The Kigali Memorial Center in the Rwandan capital sits in the midst of concrete crypts filled with coffins. The exhibits feel starkly similar to Holocaust memorials. There are photographs of victims juxtaposed with the videotaped testimony of survivors. The clothes of the victims on display reminded me immediately of the children’s shoes collected at Auschwitz.
Displays explaining how the Belgian colonial government required identity cards to bear the name of the individual’s ethnic group, distinguishing Hutus from Tutsis, serve as a reminder of how important such classification and differentiation had been in Nazi Germany, enumerated in numbing detail in the discriminatory, dehumanizing Nuremberg Laws.
The people behind these Rwandan exhibits are struggling with the difficult question of how to help us grasp the urgency and immediacy of events receding inevitably further into the past. One answer, just as Germany found, is to use the courtroom as a classroom. “The arrest and trials of these fugitives give us more information on the events of 1994, and help fight the lies spread by genocide deniers around the world,” the head of the Genocide Fugitive Tracking Unit, John Bosco Siboyintore, has said on the Rwandan government’s website. Replace “1994” with “the Holocaust” and you might as well be listening to the famous Nazi hunter Simon Wiesenthal, who always stressed the educational value of his work.
The Rwandan government found that prosecuting every last person involved in the genocide was not just impractical but impossible. Too many people were implicated. Instead, traditional Gacaca courts, with an emphasis on truth and reconciliation, have been used for many of the lower-level offenders, handing out sentences of community service for violent crimes that in the United States could merit a life sentence.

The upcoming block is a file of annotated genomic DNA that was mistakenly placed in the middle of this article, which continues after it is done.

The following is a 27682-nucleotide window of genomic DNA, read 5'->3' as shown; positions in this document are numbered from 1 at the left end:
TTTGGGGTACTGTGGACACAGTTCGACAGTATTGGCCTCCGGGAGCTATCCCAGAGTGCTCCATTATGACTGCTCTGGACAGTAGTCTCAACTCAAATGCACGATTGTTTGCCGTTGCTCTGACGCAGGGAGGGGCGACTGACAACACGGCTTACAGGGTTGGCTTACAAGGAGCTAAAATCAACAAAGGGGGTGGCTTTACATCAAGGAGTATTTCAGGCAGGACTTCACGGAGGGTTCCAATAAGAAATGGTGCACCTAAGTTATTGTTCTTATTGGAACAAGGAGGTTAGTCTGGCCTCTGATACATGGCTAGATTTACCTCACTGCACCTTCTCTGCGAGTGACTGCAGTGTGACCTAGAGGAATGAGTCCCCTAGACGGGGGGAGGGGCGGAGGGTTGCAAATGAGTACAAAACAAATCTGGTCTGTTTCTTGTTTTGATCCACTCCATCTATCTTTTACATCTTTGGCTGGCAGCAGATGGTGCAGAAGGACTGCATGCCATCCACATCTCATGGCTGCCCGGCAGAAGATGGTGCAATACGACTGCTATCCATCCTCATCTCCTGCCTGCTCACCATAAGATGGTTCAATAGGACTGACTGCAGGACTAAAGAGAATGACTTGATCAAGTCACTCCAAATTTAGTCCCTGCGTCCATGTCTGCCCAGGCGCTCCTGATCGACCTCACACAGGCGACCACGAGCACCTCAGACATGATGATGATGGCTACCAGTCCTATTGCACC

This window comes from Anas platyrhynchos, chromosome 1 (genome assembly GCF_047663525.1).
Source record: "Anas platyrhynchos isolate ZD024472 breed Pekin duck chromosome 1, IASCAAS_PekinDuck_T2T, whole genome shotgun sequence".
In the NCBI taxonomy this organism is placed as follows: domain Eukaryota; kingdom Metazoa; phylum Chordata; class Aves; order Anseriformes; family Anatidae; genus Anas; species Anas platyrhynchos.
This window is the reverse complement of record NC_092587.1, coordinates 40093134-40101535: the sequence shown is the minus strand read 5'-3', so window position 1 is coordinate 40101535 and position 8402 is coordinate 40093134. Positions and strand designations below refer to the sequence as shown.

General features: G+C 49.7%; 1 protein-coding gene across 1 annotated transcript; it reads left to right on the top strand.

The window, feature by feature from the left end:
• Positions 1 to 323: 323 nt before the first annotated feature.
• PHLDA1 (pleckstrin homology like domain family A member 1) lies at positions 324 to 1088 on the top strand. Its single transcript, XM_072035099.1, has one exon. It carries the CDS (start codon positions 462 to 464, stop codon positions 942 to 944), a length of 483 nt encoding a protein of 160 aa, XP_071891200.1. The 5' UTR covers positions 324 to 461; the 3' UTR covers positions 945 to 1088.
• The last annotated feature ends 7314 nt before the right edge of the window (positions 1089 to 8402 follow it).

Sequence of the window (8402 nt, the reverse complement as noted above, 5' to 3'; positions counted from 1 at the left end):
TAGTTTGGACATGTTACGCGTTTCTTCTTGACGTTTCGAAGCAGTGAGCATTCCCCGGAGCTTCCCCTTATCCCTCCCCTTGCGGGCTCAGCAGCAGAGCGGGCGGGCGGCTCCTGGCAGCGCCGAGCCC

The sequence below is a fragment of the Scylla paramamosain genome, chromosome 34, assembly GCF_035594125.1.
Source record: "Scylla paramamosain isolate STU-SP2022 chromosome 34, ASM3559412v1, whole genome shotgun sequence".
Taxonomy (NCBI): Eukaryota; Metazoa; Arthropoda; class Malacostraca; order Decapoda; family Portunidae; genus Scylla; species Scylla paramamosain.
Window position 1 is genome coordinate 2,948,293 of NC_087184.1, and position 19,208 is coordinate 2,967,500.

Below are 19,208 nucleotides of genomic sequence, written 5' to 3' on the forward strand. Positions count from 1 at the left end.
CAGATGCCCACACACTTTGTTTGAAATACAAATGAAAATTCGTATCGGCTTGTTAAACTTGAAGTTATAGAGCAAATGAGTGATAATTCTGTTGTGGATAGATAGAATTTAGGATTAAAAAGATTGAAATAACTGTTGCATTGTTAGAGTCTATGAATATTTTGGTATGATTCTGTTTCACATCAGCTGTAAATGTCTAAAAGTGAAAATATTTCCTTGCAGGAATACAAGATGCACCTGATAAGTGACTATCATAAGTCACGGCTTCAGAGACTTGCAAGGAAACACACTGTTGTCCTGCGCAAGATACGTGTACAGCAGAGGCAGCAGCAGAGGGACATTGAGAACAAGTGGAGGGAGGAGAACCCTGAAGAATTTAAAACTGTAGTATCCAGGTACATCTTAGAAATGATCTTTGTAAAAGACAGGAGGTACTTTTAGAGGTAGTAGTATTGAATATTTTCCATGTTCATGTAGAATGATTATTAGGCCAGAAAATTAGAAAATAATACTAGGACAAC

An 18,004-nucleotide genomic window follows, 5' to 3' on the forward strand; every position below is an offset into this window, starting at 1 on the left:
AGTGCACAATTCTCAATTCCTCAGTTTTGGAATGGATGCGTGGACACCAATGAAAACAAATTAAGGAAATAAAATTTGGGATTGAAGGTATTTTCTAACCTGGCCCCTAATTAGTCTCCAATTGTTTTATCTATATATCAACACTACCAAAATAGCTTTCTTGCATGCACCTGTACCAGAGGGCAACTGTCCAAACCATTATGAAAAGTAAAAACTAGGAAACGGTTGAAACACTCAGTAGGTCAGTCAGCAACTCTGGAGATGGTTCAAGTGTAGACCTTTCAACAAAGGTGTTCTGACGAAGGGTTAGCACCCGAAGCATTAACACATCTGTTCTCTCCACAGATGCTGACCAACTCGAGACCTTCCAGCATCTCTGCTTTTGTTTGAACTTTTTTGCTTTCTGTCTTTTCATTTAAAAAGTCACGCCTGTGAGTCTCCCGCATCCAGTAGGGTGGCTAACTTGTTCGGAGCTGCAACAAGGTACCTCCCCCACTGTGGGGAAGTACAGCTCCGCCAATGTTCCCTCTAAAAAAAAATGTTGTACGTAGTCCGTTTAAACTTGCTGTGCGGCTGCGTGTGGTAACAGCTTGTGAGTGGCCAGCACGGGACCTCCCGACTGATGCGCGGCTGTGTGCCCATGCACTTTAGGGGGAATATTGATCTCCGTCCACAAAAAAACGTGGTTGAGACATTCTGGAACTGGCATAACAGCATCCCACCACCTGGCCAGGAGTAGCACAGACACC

“In Rwanda the strategy of the perpetrators of the genocide was to involve as many of the masses of the ordinary folk as possible,” said Busingye Johnston, Rwanda’s minister of justice. “The calculation was that at the end of it, holding people accountable would be a nightmare, would be next to impossible.”
That was one of the difficulties faced by Allies as they tried to find the war criminals and mass murderers among the millions of P.O.W.s after World War II. In the end the crops needed harvesting, the roads needed repair and the G.I.s guarding them wanted to go home to their families. Many of the worst Nazis were captured and released without facing trial. Instead of truth and reconciliation, there was silence. With the Jews largely gone there was no one they had to reconcile with except themselves.
Until I began the research for my book I had no idea about the kind of intimidation, obstruction and torrents of abuse that investigators working on Holocaust cases faced. Many people forget today that the enthusiasm to prosecute war criminals in Germany grew as the years passed and their numbers dwindled.
In Rwanda, the memory of the genocide is used to justify President Paul Kagame’s tight grip on power even in the face of growing criticism of his actions at home and abroad.
Germany, by highlighting its own mistakes, however belatedly, clambers onto a strange moral high ground, the best at living up to its worst.